[This blogpost has been post in January 2011 and still is very much consulted - it's why we keep it online]
If you are a front-end developer that need to use a cross-domain iframe, you know pain. You could write a nice bit of code and get it working on firefox but it would crash on IE. You would think that would be easy – facebook, twitter and all the others cool kids are doing it! Well, not quite.
We had 2 problems to solve based on embedding. One was to change the iframe height dynamically (no way in hell were we going to save the iframe height in a database). And sometimes, depending on what functionality our users embedded in their website, we needed to actually redirect the parent page.
Why it is so hard?
Security: I’m sure I don’t really have to tell you what an intruder could do to your website if it had access to your document. It could bind itself to your login process and just get all your users email/password, redirect your website, etc. This is why implementing a cross-domain communication is not to be taken lightly.
Even if you do it right, you have to think about what could happen if your embedded script was compromised. Especially if you embed that script in other websites that are not yours!
Accessing to a parent window and document
Accessing to a parent document is really simple when you are on the same domain, you do a quick window.opener.MyParentFunction(), and you’re done.
However doing this cross-domain? Not so easy. You’ll get something along the line of: Child document does not have the right to access parent document. In fact there is a lot of documentation on the web about how to achieve it, but the problem is that it is often outdated, with solutions that often only works in a couples of browsers.
Doing it the old way: An iframe in an iframe in an iframe
A clever idea that popped up some time ago – embedding an iframe in your child window that’s on the same domain that your parent window. It works, most of the time, but there are variants to this technique where some work and some don’t. Some variants involve the url using a hash to pass data (#), which is really bad if you want to pass lots of data, and also makes annoying noise in IE and a horrible browsing history.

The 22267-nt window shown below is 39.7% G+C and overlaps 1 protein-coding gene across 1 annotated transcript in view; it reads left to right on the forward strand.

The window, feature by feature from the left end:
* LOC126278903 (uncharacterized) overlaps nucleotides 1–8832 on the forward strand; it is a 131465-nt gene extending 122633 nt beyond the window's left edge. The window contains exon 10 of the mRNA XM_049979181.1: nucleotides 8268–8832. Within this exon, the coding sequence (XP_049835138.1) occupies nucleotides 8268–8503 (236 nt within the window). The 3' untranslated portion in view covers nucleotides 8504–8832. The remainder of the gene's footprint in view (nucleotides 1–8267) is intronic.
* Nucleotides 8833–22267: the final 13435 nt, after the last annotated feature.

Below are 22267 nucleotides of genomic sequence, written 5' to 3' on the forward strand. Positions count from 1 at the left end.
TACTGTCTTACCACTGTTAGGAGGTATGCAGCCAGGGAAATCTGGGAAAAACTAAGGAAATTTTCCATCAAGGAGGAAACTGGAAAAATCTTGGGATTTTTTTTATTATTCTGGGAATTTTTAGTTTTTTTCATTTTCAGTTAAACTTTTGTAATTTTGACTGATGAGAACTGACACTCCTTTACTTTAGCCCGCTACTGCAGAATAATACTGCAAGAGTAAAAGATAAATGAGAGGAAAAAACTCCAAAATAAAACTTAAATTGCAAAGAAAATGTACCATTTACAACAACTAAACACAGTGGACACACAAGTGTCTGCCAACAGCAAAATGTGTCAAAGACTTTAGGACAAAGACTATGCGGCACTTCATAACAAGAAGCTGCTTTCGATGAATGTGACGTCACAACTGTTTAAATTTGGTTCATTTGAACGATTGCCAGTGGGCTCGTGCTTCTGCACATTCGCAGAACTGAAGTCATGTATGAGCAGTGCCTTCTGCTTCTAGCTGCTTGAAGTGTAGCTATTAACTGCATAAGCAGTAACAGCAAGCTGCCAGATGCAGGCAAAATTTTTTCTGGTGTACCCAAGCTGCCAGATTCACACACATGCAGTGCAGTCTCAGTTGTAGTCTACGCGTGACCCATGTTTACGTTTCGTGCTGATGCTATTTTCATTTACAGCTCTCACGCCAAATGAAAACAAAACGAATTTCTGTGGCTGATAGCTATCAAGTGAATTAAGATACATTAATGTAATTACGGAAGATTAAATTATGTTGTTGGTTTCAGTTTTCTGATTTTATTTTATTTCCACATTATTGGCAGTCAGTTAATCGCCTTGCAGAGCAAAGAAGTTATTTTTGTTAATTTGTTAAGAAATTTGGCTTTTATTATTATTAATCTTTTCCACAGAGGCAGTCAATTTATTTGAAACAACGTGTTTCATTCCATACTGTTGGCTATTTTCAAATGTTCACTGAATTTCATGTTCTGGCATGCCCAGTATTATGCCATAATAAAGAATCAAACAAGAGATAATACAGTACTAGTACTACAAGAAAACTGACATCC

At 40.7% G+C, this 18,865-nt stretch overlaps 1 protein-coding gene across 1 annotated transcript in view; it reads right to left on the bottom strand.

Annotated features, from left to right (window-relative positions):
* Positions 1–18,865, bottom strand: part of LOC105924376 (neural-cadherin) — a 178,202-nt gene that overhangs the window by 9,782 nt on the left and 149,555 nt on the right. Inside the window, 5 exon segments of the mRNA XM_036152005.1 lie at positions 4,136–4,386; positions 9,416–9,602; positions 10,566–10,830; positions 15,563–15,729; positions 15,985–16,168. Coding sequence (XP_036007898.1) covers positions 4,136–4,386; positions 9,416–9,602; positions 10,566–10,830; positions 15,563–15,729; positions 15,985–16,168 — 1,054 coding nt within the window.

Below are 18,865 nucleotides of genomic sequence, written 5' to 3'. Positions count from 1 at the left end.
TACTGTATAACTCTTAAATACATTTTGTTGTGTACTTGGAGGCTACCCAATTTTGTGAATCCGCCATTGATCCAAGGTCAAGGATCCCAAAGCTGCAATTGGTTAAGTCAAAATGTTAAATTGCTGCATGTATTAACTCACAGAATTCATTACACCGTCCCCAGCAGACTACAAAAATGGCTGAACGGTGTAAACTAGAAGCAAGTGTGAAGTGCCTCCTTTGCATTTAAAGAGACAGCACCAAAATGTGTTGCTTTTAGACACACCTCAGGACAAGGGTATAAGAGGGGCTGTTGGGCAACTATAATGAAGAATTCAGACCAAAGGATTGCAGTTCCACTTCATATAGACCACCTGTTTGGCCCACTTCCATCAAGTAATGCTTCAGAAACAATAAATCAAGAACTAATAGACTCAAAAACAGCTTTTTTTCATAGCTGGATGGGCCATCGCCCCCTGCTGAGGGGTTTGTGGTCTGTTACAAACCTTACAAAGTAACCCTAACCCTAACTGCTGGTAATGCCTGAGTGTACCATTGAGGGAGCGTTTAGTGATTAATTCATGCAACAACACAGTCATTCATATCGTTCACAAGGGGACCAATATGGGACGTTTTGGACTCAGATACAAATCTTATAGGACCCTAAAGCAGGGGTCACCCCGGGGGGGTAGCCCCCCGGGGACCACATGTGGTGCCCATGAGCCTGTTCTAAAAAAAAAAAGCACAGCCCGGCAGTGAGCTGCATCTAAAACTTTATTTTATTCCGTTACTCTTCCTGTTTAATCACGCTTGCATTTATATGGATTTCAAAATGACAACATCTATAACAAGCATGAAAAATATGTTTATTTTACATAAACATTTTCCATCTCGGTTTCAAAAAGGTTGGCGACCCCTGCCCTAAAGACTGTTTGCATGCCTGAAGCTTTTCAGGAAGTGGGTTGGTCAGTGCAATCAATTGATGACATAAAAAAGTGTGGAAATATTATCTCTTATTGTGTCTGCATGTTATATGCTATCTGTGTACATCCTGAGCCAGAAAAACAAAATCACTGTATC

But remember that this is still a hack. You’re bypassing the protection using a somewhat clever idea, and there is always a chance that it will stop working one day with a browser update.
A nice resource for the old hacks
This website really gets into detail on how to make the iframe hacks work. It’s really useful if you want to understand in details how the iframe cross-domain policy works.
The HTML5 way
window.postmessage was specifically implemented to resolve the cross domain policy problem, safely (well as safe as possible..). Here’s what a communication would look like:
It comes with 2 options to make it as secure as possible, origin and source. Origin being the message domain origin and source being a reference to the window object.
What about ie?
Postmessage is in ie8, however it’s not in ie7 & ie6 (obviously). If you need to support those browsers you will have to rely on another technique.
As usual, for a good cross-browser solution we need to compromise
As with a lot of things with the DOM, the best way to do it cross browser is to use the best solution possible, and rely on hacks for older browsers.
Fortunately, that is exactly what easyXDM did for you. This library is (or has been) used by a lot of websites, including Twitter and Disqus! It gives you a nice api that works everywhere. Let’s have a look:
What about IE, how does easyXDM work its magic?
You would think that easyXDM use the simple iframes trick to work in ie7 & ie6, but in fact it use a much more clever hack. It use an ie only protocol (some kind of vbscript) that makes cross-domain communication possible, the NixTransport.
One clear limitation I noticed using this library is that loading a children window without being embedded from the parent make easyXDM throw a js error. There are ways on the forum to correct this using a third window but it’s not really convenient, I also did some tests with the onReady option. It seemed to work at first, but it sometimes still throws an error anyway.
For what it’s worth, it is still the most powerful library I found out there, I sent a message of 1mb and it still got through, even in IE7, and its really fast.
Hope this can help you get all your cross-domain communication going!
This piece was written by Cedric Dugas, former Cakemail’s Interface Developer. You can follow Cedric on twitter @posabsolute.